Gladys "When Gladys first joined our organization, she was eager to begin educating and empowering the immigrant community here in the Inland Empire. She was never afraid of a challenge. She’' always been a focused and determined individual to move our work forward. Whether it was involving immigrant youth in advocacy campaigns for immigrant rights or leading a region’s voter education efforts, Gladys has always been a reliable person who gets the job done…We knew we made the right choice in selecting Gladys when we needed someone to lead our Inland Empire Movement Building Team." — Horacio Arroyo, Director of Civic Engagement and Community Education
Gladys was born in the state of Jalisco, Mexico to a low-income family. She is the eldest of three children. When Gladys was eight years old, her parents decided to leave home and start a new life. She has committed that new life to improving her community. As a junior at UC Berkeley double majoring in Political Science and Media Studies, she is determined to continue to law school. Her ultimate goal is to serve as a politician because she believes that "by being part of the United States Congress, I will have great influence changing the issues my community faces such as poverty, civil rights violations and health problems."
She is currently interning with “AnewAmerica,” a community corporation in the Bay Area. She has been a tutor with both the AVID (Advancement Via Individual Determination) and English Language Learners (ELL) programs at Martin Luther King Middle School in Berkeley. As former co-chair of RISE (Rising Immigrant Students for Education), she organized the first UC Berkeley AB540 graduation in 2012 class, and led logistics, outreach and workshops for the 5th Annual AB 540 conference.
During the 2011-2012 school year, Gladys was also part of E4FC's Student Outreach Team. This academic year, she will work alongside Jose Arreola, E4FC Outreach Manager, to develop a "Psychological and Emotional Health Guide" for undocumented youth.
Humberto "Humberto manifests a sincere commitment to his studies and using research as a vehicle for cultivating institutional change. He constantly advocates for students and faculty to consider issues of race, class, immigration, and civic responsibility in his lectures, discussions, and campus-organized events. He has recently worked as research transcriber and consultant to the Center for Race and Gender collecting and unpacking data about the undocumented student experience at UC Berkeley. In the near future we are hoping to use his published research findings to develop an ally training program for campus staff and faculty to be educated about AB 540 undocumented student realities." — Meng So, Academic Counselor/Undocumented Student Program Coordinator, Educational Opportunity Program (EOP), University of California, Berkeley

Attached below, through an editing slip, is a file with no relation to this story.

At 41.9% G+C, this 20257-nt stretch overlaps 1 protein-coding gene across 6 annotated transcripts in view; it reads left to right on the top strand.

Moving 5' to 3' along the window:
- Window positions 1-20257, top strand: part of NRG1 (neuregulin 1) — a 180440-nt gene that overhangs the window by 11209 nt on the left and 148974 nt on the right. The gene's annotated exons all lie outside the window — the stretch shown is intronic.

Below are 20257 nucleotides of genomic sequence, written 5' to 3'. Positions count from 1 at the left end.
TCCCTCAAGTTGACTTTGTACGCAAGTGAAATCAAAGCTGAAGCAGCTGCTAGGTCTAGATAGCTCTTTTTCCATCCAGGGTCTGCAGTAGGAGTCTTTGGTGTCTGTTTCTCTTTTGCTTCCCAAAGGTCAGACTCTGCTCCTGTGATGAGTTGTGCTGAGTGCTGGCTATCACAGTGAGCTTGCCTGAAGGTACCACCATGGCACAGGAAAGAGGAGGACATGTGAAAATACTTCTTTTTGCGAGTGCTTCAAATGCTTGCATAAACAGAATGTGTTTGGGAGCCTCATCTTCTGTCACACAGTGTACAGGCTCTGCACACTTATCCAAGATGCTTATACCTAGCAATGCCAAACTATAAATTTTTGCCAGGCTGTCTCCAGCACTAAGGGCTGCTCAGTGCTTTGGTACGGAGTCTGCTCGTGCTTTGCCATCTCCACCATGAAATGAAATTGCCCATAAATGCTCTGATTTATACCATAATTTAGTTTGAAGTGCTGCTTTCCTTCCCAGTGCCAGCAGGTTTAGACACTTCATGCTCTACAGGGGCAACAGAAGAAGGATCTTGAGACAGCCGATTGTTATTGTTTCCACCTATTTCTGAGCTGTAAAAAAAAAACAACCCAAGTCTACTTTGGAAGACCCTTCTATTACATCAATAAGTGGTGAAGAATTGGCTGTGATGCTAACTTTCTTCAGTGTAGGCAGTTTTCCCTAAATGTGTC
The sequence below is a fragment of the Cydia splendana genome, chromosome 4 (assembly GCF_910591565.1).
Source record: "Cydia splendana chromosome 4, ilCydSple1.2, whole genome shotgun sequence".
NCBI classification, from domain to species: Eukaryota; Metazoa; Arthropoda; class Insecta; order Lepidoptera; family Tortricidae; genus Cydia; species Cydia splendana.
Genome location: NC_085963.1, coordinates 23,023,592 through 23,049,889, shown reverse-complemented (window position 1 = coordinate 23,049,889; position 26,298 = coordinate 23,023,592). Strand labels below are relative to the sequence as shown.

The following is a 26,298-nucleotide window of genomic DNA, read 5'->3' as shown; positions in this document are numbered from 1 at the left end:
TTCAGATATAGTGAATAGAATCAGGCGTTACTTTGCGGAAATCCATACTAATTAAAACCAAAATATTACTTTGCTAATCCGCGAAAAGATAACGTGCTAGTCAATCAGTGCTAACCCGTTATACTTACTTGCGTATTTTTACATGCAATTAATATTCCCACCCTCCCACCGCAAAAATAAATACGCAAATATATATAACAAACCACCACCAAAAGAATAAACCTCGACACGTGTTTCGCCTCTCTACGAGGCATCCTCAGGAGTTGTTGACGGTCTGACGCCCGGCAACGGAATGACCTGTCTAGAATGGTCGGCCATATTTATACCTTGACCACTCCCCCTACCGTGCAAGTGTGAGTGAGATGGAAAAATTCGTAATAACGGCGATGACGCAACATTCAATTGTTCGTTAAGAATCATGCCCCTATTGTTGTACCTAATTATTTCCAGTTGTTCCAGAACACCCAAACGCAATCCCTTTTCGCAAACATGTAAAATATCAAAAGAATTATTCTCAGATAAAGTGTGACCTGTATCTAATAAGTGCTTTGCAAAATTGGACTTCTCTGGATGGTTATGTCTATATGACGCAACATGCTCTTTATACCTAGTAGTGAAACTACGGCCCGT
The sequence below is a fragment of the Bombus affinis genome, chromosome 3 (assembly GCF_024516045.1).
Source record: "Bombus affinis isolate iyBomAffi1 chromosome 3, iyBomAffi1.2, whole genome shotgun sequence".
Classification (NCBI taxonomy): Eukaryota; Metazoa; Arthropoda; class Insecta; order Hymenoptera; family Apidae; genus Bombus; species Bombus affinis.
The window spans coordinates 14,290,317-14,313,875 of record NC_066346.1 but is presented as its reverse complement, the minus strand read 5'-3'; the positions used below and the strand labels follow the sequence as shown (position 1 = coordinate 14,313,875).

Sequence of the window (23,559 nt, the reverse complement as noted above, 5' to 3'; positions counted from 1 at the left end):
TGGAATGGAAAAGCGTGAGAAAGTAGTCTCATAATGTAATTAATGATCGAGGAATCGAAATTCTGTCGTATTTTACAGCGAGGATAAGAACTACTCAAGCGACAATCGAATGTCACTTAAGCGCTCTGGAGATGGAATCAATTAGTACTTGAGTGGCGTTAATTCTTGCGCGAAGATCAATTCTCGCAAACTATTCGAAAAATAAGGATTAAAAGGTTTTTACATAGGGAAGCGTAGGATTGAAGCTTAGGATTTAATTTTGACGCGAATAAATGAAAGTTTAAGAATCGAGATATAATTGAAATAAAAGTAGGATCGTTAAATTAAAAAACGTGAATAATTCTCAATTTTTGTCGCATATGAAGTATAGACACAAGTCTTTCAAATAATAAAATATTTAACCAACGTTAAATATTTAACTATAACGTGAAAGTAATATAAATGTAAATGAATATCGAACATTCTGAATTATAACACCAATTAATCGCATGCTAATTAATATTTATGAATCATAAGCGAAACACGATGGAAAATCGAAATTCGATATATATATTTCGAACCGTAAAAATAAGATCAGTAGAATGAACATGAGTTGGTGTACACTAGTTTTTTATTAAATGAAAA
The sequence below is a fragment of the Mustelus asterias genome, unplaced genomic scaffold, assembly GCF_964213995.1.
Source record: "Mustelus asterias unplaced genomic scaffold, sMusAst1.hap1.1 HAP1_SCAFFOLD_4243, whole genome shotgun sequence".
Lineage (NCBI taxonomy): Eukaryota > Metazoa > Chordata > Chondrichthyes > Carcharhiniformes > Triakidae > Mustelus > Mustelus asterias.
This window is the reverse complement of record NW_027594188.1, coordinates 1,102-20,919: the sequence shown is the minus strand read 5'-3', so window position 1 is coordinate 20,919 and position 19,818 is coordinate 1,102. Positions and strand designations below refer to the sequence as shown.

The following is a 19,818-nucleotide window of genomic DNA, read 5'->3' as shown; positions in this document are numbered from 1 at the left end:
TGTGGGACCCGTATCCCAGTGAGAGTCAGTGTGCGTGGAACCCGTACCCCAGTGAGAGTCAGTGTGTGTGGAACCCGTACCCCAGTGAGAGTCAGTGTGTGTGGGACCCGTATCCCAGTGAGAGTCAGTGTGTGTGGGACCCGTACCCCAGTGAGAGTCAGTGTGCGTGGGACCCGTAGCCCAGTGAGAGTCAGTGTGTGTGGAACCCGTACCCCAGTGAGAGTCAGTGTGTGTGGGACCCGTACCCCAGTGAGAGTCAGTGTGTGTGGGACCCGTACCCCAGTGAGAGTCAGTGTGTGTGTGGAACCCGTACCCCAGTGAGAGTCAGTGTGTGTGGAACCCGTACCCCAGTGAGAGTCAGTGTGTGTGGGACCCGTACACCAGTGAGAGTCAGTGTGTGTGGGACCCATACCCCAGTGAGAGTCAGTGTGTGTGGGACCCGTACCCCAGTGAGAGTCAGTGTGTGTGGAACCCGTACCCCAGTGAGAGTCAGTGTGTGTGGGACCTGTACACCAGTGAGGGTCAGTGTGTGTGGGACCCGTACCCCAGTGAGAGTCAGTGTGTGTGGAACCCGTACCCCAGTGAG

Humberto transferred from Pasadena City College (PCC), leaving a legacy of activism with groups like Students for Social Justice, the Black Student Alliance, MEChA de Pasadena Community College, and United Without Boundaries (the AB 540 student group at PCC). He transferred to UC Berkeley in the fall of 2011, where he is now a senior majoring in Sociology and minoring in Gender and Women Studies.
At UC Berkeley, Humberto continues his efforts for social justice and equality. He works to improve the campus climate for undocumented students through his leadership in R.I.S.E. (Rising Immigrant Students for Education) and the AB 540 Coalition. He made vital contributions in developing multiple institutional projects for AB 540 students, including the UC Berkeley Undergraduate DREAM Act Scholarship and the AB 540 Ally Training Project. Humberto also worked towards educational justice for non-UC Berkeley undocumented students when he interned with the Youth Law Academy Legal Outreach Team at Centro Legal de la Raza in Oakland. This year, with support from the Haas Scholars Program and the Marco Antonio Firebaugh Community Engagement Fellowship (a research program for AB 540 students who aspire to obtain a Ph.D), Humberto will conduct research about how undocumented youths' personal relationships are affected by their immigration status. He looks forward to using his skills and findings to facilitate "Undoculove Discussion Spaces" with fellow New American Scholars.
Jose "As a volunteer student TA, Jose has always been responsible, reliable and capable. His quiet demeanor can be deceiving; during lunch time a few weeks, I was surprised to see him single-handedly working the Students Advocating for Equity (SAFE) booth, giving out information about the club and raising money through cookie sales. As my student, Jose did excellent work. He has demonstrated a strong commitment and sincere interest in CCSF community" — Maura Devlin-Clancy, Department Chair, Computer Networking and Information Technology